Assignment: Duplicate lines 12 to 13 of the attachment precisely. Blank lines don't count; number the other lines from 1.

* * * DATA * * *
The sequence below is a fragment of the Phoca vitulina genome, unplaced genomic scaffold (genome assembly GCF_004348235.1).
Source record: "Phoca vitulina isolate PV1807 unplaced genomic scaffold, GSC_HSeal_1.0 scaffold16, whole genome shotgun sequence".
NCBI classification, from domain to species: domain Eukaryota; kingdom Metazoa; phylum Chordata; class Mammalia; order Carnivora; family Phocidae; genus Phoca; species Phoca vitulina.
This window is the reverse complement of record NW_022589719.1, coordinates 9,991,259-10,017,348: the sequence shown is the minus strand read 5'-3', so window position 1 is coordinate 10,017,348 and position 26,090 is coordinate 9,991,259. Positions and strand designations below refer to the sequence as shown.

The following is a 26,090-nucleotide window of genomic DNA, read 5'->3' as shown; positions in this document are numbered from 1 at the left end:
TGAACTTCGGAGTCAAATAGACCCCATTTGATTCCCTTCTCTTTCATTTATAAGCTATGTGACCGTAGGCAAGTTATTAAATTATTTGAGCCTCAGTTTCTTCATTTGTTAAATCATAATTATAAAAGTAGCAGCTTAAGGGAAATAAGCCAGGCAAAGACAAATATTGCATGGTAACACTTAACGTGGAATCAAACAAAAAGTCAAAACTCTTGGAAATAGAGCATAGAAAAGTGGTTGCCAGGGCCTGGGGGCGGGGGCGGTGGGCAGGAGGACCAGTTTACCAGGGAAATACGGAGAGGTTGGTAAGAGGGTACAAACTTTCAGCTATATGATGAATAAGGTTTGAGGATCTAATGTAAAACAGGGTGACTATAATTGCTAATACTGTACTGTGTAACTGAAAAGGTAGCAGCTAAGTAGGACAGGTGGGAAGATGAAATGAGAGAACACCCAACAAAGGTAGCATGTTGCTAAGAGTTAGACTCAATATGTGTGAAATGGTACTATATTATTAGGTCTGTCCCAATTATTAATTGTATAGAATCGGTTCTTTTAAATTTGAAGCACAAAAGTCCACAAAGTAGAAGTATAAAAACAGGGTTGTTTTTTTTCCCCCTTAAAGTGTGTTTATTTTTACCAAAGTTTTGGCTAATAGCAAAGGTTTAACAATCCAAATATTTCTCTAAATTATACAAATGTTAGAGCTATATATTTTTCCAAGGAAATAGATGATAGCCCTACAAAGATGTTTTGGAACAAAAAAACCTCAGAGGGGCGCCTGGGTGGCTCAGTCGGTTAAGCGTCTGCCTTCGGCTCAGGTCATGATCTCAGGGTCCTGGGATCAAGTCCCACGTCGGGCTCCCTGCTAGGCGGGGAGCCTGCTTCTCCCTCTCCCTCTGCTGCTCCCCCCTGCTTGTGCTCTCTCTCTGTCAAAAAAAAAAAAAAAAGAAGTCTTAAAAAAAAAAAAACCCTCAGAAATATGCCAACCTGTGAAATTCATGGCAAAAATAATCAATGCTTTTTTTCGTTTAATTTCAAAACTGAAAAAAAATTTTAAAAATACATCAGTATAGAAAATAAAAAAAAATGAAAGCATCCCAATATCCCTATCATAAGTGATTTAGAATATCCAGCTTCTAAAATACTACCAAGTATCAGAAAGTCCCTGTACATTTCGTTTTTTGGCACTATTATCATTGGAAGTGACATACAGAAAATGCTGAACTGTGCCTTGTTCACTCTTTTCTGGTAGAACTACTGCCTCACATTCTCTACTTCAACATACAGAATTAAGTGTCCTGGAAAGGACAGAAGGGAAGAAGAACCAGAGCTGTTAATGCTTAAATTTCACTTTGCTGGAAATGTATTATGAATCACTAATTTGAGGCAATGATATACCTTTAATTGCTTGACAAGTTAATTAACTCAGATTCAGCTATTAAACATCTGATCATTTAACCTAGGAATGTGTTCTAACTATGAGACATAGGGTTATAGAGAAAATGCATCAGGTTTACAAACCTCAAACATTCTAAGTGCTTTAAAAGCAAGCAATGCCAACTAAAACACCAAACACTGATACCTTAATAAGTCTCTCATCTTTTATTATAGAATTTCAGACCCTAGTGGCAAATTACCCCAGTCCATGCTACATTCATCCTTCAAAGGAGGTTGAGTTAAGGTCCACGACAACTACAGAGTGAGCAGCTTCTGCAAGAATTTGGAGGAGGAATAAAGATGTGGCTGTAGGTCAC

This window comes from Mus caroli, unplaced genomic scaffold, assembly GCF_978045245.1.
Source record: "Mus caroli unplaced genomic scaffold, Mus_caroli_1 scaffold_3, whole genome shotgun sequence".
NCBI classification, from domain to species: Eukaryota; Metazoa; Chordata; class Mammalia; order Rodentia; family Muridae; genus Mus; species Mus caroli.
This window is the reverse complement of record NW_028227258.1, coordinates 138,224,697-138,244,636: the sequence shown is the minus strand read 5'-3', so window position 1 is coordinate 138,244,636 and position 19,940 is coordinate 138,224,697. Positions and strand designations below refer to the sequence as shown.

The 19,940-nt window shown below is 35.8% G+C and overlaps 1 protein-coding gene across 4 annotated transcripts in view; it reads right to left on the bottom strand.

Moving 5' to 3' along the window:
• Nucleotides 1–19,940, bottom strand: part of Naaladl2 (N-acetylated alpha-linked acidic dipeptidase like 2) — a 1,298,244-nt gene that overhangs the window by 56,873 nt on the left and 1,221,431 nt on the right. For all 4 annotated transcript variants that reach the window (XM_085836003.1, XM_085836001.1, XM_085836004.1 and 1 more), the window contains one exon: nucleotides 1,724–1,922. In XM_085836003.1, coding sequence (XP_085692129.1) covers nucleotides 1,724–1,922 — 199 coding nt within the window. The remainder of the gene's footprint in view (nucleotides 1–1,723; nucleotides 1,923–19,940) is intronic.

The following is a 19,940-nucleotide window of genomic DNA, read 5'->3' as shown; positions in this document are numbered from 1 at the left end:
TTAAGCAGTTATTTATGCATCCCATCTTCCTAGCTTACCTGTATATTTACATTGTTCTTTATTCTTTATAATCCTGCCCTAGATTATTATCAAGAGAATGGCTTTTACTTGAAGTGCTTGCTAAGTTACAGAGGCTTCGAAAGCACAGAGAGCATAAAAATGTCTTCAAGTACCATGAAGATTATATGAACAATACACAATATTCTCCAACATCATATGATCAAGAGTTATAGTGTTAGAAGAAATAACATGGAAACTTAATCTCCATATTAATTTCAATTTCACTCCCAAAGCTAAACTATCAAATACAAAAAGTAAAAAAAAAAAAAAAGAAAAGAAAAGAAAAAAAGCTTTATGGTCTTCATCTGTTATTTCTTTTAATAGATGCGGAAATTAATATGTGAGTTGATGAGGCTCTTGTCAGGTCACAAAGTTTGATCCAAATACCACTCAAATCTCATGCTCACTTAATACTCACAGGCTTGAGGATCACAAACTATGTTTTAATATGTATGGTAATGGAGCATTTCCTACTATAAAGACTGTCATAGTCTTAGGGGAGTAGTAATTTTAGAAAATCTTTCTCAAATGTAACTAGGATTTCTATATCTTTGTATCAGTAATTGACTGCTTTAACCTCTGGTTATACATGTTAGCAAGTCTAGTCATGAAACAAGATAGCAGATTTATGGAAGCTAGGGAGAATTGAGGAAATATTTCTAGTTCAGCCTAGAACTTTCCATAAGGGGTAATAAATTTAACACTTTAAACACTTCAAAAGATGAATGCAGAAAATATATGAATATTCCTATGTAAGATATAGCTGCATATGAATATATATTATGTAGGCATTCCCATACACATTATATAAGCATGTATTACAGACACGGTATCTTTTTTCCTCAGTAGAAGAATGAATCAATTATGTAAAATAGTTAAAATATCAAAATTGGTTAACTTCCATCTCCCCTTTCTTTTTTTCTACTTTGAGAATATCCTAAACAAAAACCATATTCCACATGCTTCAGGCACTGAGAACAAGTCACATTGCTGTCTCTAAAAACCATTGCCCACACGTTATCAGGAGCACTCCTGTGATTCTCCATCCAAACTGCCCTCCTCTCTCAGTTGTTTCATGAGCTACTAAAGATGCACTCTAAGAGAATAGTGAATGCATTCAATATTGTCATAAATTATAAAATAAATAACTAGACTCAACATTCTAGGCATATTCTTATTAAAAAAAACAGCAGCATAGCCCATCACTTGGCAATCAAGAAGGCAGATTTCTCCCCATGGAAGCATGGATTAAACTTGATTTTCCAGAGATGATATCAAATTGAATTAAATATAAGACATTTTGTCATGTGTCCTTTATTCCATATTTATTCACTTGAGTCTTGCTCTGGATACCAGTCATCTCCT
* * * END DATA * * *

Moving 5' to 3' along the window:
• Nucleotides 1–19,940, bottom strand: part of Naaladl2 (N-acetylated alpha-linked acidic dipeptidase like 2) — a 1,298,244-nt gene that overhangs the window by 56,873 nt on the left and 1,221,431 nt on the right. For all 4 annotated transcript variants that reach the window (XM_085836003.1, XM_085836001.1, XM_085836004.1 and 1 more), the window contains one exon: nucleotides 1,724–1,922. In XM_085836003.1, coding sequence (XP_085692129.1) covers nucleotides 1,724–1,922 — 199 coding nt within the window. The remainder of the gene's footprint in view (nucleotides 1–1,723; nucleotides 1,923–19,940) is intronic.